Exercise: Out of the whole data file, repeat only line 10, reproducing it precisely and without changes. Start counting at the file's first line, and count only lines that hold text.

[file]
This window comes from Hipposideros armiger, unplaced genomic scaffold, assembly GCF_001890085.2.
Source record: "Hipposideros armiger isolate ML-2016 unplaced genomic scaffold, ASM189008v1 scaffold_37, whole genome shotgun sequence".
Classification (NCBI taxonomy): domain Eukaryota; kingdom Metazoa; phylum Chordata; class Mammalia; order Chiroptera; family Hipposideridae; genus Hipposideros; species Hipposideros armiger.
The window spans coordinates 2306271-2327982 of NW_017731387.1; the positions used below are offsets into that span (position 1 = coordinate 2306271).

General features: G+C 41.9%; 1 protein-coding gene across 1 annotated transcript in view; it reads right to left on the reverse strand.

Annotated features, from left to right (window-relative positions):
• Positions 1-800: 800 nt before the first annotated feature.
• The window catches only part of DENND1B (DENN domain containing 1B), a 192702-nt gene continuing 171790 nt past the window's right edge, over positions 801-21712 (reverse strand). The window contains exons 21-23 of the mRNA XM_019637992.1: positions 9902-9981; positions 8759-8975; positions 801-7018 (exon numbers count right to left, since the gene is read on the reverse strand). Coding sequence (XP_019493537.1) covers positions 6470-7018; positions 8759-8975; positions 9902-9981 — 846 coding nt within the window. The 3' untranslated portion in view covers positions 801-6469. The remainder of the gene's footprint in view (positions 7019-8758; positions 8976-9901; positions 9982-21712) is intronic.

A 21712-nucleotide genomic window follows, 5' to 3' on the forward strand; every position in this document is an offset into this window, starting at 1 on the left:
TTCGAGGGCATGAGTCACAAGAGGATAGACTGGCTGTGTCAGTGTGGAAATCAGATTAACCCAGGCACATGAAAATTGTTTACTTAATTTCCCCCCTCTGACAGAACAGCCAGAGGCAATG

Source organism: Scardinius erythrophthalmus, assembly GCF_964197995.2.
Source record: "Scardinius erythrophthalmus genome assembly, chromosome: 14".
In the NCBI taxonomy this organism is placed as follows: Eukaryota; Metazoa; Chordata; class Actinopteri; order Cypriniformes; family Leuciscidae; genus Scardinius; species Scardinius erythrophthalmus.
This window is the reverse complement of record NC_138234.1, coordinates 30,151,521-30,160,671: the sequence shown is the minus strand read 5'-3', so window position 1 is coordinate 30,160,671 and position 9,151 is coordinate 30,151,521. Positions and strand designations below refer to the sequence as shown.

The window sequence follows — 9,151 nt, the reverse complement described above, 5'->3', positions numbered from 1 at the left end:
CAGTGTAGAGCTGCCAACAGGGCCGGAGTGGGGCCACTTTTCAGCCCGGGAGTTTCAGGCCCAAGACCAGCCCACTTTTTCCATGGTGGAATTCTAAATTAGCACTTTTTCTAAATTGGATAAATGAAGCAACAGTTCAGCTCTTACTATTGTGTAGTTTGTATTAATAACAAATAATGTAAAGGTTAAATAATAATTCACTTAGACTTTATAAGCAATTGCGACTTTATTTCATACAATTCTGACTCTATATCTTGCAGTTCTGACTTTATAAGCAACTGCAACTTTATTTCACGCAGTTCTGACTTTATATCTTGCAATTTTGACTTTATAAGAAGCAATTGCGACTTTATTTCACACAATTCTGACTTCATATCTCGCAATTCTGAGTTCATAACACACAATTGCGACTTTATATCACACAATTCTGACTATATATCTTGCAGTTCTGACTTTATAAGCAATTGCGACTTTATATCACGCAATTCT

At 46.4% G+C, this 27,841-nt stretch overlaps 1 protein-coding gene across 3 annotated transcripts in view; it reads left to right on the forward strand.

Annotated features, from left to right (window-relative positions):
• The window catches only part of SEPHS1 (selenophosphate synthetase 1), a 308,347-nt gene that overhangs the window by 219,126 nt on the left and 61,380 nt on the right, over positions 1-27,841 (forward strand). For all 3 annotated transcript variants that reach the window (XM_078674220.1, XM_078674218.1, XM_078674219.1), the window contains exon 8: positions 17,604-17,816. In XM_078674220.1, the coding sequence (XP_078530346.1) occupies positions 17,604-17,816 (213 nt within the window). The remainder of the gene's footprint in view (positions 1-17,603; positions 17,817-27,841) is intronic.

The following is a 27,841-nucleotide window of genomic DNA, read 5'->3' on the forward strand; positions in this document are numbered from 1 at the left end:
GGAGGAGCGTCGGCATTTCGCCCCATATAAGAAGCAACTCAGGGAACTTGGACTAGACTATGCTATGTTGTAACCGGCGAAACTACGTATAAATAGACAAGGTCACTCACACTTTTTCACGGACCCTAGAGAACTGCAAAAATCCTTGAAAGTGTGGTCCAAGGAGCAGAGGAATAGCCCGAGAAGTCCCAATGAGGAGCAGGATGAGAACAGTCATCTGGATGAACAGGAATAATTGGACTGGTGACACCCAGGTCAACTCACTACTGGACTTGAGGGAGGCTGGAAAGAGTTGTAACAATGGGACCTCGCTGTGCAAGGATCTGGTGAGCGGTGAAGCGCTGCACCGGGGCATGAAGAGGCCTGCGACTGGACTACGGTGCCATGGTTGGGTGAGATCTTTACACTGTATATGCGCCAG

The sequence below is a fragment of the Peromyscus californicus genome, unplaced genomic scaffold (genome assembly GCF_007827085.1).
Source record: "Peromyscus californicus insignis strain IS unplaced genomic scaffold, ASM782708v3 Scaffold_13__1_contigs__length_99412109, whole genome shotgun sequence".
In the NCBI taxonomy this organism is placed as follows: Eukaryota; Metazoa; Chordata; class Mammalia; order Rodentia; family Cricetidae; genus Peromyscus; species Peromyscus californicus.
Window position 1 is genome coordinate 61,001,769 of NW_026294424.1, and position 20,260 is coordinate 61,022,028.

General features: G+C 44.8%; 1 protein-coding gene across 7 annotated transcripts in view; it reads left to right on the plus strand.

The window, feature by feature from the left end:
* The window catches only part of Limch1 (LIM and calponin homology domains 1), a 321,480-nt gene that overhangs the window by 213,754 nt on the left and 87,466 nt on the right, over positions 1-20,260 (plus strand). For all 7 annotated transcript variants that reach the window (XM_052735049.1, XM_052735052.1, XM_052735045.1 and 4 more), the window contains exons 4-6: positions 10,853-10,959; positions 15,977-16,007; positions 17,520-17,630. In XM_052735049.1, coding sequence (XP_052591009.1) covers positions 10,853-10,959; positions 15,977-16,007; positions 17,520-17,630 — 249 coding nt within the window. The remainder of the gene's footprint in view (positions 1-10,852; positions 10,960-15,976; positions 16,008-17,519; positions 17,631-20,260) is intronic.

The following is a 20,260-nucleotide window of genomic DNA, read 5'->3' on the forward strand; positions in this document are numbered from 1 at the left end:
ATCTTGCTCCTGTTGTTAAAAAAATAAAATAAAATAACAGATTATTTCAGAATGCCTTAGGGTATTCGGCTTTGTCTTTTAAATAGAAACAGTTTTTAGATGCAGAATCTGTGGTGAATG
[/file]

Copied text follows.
TTCGAGGGCATGAGTCACAAGAGGATAGACTGGCTGTGTCAGTGTGGAAATCAGATTAACCCAGGCACATGAAAATTGTTTACTTAATTTCCCCCCTCTGACAGAACAGCCAGAGGCAATG